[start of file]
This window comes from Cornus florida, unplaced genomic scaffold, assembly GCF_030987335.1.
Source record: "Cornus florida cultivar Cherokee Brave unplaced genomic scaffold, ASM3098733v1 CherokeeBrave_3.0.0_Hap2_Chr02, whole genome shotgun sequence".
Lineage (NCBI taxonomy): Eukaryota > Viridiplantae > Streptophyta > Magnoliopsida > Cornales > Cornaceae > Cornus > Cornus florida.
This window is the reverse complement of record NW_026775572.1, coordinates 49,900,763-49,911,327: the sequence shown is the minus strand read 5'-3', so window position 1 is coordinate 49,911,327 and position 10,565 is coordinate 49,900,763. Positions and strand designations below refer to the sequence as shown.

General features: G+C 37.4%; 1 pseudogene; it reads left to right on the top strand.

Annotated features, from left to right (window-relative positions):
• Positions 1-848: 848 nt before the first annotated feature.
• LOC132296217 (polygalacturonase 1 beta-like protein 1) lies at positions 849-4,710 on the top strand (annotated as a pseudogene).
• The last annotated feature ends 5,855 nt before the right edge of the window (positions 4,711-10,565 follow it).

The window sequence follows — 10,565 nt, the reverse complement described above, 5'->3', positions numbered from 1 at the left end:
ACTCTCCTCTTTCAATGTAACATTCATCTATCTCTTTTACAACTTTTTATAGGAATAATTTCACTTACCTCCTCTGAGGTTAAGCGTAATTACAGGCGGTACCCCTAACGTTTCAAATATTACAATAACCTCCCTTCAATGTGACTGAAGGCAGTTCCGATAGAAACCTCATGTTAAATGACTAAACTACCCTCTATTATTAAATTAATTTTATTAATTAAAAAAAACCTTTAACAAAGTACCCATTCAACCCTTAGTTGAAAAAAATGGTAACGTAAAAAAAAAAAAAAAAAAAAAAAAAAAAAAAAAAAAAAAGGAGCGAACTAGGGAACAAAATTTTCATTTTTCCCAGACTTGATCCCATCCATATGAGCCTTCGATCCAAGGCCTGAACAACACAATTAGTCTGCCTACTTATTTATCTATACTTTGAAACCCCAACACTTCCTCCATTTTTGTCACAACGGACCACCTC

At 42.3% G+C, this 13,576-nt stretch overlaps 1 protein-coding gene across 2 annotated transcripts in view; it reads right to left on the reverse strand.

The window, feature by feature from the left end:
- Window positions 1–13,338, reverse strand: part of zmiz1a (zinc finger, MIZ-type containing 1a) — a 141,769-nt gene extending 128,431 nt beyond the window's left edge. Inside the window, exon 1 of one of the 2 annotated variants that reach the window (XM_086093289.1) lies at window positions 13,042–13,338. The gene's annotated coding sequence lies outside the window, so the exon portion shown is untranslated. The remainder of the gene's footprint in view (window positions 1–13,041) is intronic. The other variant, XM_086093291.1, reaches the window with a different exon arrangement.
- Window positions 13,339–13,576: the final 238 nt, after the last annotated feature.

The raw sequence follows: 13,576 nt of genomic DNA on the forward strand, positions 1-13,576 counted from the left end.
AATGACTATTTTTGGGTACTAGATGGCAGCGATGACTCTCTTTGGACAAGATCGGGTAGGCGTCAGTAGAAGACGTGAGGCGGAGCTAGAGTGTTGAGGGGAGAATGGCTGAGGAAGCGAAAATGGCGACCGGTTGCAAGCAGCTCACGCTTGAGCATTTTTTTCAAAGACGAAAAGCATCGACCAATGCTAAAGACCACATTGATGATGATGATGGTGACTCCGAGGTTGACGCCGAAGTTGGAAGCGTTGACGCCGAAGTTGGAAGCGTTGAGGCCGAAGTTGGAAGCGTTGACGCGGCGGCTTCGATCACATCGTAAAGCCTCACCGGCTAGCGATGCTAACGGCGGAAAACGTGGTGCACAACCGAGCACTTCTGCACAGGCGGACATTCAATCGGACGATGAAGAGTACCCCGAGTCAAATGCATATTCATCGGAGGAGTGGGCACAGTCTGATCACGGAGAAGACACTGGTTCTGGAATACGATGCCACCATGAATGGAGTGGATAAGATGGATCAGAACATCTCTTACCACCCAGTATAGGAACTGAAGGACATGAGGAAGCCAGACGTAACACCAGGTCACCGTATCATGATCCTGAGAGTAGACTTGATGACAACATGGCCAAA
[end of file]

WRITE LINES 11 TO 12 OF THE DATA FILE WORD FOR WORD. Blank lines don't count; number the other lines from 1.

ACTCTCCTCTTTCAATGTAACATTCATCTATCTCTTTTACAACTTTTTATAGGAATAATTTCACTTACCTCCTCTGAGGTTAAGCGTAATTACAGGCGGTACCCCTAACGTTTCAAATATTACAATAACCTCCCTTCAATGTGACTGAAGGCAGTTCCGATAGAAACCTCATGTTAAATGACTAAACTACCCTCTATTATTAAATTAATTTTATTAATTAAAAAAAACCTTTAACAAAGTACCCATTCAACCCTTAGTTGAAAAAAATGGTAACGTAAAAAAAAAAAAAAAAAAAAAAAAAAAAAAAAAAAAAAAGGAGCGAACTAGGGAACAAAATTTTCATTTTTCCCAGACTTGATCCCATCCATATGAGCCTTCGATCCAAGGCCTGAACAACACAATTAGTCTGCCTACTTATTTATCTATACTTTGAAACCCCAACACTTCCTCCATTTTTGTCACAACGGACCACCTC

At 42.3% G+C, this 13,576-nt stretch overlaps 1 protein-coding gene across 2 annotated transcripts in view; it reads right to left on the reverse strand.